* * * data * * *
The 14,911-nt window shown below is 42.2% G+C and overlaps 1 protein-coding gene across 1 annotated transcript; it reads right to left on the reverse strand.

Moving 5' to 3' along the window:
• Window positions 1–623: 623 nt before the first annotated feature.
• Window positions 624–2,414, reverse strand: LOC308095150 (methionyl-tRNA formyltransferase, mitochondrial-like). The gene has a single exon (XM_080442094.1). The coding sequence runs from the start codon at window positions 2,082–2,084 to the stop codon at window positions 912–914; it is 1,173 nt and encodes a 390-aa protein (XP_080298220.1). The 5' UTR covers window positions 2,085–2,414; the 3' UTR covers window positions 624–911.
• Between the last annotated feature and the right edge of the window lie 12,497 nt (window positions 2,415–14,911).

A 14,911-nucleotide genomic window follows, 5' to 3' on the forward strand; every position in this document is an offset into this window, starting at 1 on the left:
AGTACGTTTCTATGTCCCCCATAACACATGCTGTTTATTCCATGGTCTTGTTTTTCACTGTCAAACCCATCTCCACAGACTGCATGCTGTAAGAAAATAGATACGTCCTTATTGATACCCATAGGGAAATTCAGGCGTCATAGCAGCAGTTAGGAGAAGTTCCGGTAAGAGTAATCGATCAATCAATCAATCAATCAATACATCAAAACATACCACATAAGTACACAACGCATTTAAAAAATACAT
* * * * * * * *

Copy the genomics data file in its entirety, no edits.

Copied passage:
The 14,911-nt window shown below is 42.2% G+C and overlaps 1 protein-coding gene across 1 annotated transcript; it reads right to left on the reverse strand.

Moving 5' to 3' along the window:
• Window positions 1–623: 623 nt before the first annotated feature.
• Window positions 624–2,414, reverse strand: LOC308095150 (methionyl-tRNA formyltransferase, mitochondrial-like). The gene has a single exon (XM_080442094.1). The coding sequence runs from the start codon at window positions 2,082–2,084 to the stop codon at window positions 912–914; it is 1,173 nt and encodes a 390-aa protein (XP_080298220.1). The 5' UTR covers window positions 2,085–2,414; the 3' UTR covers window positions 624–911.
• Between the last annotated feature and the right edge of the window lie 12,497 nt (window positions 2,415–14,911).

A 14,911-nucleotide genomic window follows, 5' to 3' on the forward strand; every position in this document is an offset into this window, starting at 1 on the left:
AGTACGTTTCTATGTCCCCCATAACACATGCTGTTTATTCCATGGTCTTGTTTTTCACTGTCAAACCCATCTCCACAGACTGCATGCTGTAAGAAAATAGATACGTCCTTATTGATACCCATAGGGAAATTCAGGCGTCATAGCAGCAGTTAGGAGAAGTTCCGGTAAGAGTAATCGATCAATCAATCAATCAATCAATACATCAAAACATACCACATAAGTACACAACGCATTTAAAAAATACAT